Data proliferation and a lack of confidence in the multitude of research outputs is adding to researcher workload and likely to be impacting public confidence in science, according to one of the biggest surveys of the global research community on trust in research.
The Trust in Research report by Elsevier, in partnership with Sense about Science, surveyed over 3,000 researchers in May and a separate earlier study captured 1,500 responses in March.
Researchers now spend almost as much time searching for articles as actually reading them. On average, researchers spend just over four hours searching for research articles a week and more than 5 hours reading them. The picture is worsening over time – between 2011 and 2019, researchers are reading 10% fewer articles, but are spending 11% more time finding articles.
While 62% of researchers regard all or a majority of the research outputs they see as trustworthy, over a third (37%) said they only viewed half or some of them as trustworthy. And 1% viewed none of the outputs they see as trustworthy. In response, researchers are developing new coping mechanisms to ensure the reliability of the research they use, which is adding to workloads:
- Nearly three-fifths (57%) admit to checking supplementary data carefully
- Just over half (52%) seek corroboration from other trusted sources
- Over a third (37%) only read and access from researchers they know
This lack of trust is also likely to be impacting public confidence in science, according to researchers. Over a third (41%) of those surveyed said increased low quality research was a large problem in terms of public confidence, with more than a quarter (28%) citing the volume of information available to the public as a big issue.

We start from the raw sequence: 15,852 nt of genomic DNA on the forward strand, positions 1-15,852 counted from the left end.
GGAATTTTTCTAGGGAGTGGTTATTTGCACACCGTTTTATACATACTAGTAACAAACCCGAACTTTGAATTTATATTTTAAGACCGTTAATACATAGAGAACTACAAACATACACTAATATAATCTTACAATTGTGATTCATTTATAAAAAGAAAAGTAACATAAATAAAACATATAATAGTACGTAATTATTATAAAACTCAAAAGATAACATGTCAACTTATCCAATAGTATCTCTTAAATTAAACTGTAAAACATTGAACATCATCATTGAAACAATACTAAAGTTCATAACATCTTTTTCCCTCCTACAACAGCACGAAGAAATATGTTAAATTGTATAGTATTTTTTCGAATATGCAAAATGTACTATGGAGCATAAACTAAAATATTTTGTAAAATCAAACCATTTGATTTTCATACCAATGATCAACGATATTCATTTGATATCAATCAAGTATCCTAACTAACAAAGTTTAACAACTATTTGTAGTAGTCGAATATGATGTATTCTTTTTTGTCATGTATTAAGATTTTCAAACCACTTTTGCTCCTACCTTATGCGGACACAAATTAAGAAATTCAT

The Trust in Research report is the latest in a series of studies from Elsevier designed to better understand the needs of the research community now and in the future, and start a debate about how information analytics companies can best respond.
Adrian Mulligan, Research Director for Customer Insights comments: “Researchers are having to work harder than ever to verify the information that they build their research on. While most research output is trusted, it is concerning that a majority of researchers say they cannot rely on all the information they receive. For many hard working health professionals, researchers and scientists, it’s tough for them to get a break, let alone a breakthrough.
“That’s why we are committed to helping researchers better navigate the complexity they face. It starts with listening to the community and sharing what we hear to encourage discussion. Then, after understanding what will most help researchers, we will be able to improve existing solutions and develop new ones they want and need to better control their work, enable faster ways of working, manage complexity with the ultimate aim of freeing up time to focus on their goals.”
Tracey Brown, director, Sense about Science said: “Trustworthiness is something that we have asked researchers about this summer, when we revisited the peer review survey 2009 in a ‘decade on’ look at how issues of quality and reliability are changing. We will be sharing and consulting more on those opinions ahead of their publication in peer review week in September. What I can say now is that, amid increasing volume of research papers and new kinds of publishing, researchers are really alert to the need to maintain and improve quality. This is also increasingly important for others navigating the findings of research, including affected communities, policy makers and journalists.”
This communication was first published 22 August 2019 by Elsevier.